Another thing I did: I applied for the Recurse Center. I’d always heard great things about it from others, and I figured this would be a good chance to try it. So, I applied and got in. Even there I was afraid to talk about what had happened, so I embellished the story of how I got pushed out and reduced it to “I decided it was time for something new” but sort of omitted the fact that the circumstances weren’t great.

Here’s something really important that I learned. When somebody asks you why you left your last company, you can say absolutely anything you want with ONE important rule: do not say anything negative about your past employer.

I’ve been on the interviewer side of the table before, and you’ll never win anything by being negative during an interview.

Those next few months were pretty great. I had spun up another consulting project, this time with a big bank that you’ve definitely heard of. This project paid twice what I was making at this last company. And trust that I worked my butt off for this project. I was putting in roughly 50 hours/week on this project, another 40 at RC, and generally wondering what to do next.


A few weeks later, I was out in San Francisco for a meeting with said bank. My phone buzzed at 5:30am; it was an Earn.com push notification. It was from Balaji and it said “are you interested in an engineering role at Earn.com?”

I didn’t know much about Earn.com and didn’t know much about Balaji, but I’d followed him on Twitter for a while and knew he seemed interesting. So I responded “yes” and a few days later got sent a HackerRank puzzle. I finished the hiring exam and got back to what I was doing before. I later found out that out of 250 people who had taken the quiz, I had gotten the highest score.

Later that day I did two quick google hangouts, one with John and another with Ali. And later that day, Balaji called and asked if/when I’d be interested in flying out to San Francisco to work with the team for a week. I had another trip already scheduled out there for my consulting engagement and was going to be there in two weeks.. so I asked if two weeks worked. Balaji’s response was “what’s the soonest you can come out.”

That really left an impression. Get it done now. A lot of people ask what it’s like to work with Balaji, and this is one part of what makes him so effective. If we can do something now, let’s do it now. Move quickly and compete. But all this was extra, I was just happy I was working with someone who didn’t mis-spell “daily.”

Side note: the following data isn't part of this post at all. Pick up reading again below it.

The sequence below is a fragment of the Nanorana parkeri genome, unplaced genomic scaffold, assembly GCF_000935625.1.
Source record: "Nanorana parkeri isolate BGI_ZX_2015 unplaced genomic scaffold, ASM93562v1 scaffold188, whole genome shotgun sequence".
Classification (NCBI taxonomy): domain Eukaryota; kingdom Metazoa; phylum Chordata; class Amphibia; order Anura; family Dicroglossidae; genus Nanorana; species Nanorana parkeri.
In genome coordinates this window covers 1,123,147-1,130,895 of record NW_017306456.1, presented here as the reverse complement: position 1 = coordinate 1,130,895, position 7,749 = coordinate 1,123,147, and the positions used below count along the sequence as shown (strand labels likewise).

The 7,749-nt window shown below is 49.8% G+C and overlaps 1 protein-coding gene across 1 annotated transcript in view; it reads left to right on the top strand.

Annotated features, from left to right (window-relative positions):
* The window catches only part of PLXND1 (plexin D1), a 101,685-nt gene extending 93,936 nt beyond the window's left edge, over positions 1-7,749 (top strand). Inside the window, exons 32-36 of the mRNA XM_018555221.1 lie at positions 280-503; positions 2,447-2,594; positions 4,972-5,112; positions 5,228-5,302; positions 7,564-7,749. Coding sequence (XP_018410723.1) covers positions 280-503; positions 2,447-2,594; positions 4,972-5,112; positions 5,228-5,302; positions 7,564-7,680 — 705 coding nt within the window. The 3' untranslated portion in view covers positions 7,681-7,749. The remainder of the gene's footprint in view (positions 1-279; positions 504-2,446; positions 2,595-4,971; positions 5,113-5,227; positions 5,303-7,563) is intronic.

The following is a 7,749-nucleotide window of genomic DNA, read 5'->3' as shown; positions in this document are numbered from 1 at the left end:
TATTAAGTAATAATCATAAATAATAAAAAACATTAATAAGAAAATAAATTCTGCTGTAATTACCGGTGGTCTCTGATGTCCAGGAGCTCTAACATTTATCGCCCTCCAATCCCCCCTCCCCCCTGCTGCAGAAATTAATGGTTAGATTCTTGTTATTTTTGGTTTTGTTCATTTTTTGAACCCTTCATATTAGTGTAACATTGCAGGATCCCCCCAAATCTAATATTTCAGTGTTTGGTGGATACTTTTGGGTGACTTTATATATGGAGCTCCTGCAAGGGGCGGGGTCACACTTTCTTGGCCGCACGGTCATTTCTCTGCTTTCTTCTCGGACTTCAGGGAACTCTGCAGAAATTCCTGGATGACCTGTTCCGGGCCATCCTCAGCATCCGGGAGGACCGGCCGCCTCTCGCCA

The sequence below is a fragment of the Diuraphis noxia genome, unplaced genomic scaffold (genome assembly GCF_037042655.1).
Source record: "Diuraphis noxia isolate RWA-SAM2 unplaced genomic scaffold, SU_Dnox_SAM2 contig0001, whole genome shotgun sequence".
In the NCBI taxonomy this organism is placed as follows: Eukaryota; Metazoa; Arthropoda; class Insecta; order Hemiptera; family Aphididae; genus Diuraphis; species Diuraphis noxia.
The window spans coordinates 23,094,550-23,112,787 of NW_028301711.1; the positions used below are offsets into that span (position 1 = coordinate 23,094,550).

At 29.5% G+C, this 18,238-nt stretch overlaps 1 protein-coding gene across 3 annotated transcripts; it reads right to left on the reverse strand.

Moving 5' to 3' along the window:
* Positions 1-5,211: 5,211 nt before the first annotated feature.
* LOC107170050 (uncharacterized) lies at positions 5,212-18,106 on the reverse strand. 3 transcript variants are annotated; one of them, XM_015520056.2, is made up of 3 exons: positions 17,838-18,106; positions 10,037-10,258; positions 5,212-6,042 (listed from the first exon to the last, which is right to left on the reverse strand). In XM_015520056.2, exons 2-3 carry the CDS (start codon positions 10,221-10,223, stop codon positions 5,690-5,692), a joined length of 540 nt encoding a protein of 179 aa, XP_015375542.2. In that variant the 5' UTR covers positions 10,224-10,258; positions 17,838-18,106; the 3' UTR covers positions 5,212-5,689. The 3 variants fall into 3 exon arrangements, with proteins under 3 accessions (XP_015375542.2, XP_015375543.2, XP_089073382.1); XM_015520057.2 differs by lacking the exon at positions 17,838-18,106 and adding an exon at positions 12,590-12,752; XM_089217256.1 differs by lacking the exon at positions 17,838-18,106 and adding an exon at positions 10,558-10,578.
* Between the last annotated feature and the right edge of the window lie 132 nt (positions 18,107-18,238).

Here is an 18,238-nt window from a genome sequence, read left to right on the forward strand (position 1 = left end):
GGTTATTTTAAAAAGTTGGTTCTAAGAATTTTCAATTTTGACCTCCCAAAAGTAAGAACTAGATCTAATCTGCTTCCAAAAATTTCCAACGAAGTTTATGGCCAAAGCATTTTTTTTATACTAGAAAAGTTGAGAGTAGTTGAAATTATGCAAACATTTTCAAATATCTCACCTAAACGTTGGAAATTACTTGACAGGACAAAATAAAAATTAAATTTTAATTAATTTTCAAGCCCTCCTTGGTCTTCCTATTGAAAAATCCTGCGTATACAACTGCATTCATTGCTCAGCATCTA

The next day I was on plane to San Francisco.

Earn had a product called the Greenlister which relied on the Gmail API. This project started off as a hackathon idea and ended up getting some adoption. But there was a problem: it grew quickly but wasn’t the company’s core focus. It was taking ~2h for the email server to process a push from the Gmail API. And when a worker did get the notice, it’d spend lots of time waiting on DNS requests to resolve. Lots of blocking IO and my goal was to make it really fast.

Feeling hungry for an opportunity to prove myself, I worked pretty hard that week. I started on Monday; by Wednesday afternoon I had solved the core issues and had a lot of the service written using asyncio primitives. I also did a deep deep patch of the Gmail API where I rewrote every network call to support coroutines. What I thought would be a month-long project took a few days. Maybe I had learned those core things that I thought I was looking for two years prior.

Later on that day around 4pm, I got a 4:30pm calendar invite with Balaji.

This time I walked in and there was also lots of paperwork on a conference table, but this time the paperwork was an employment agreement, an Earn.com NDA, and a Coinbase NDA.


Working at Coinbase was a brilliant time. I’ll write about that some other day.


For now, though, I’m starting a new company and you should reach out if you’re an engineer and want to learn more: omar@center.app.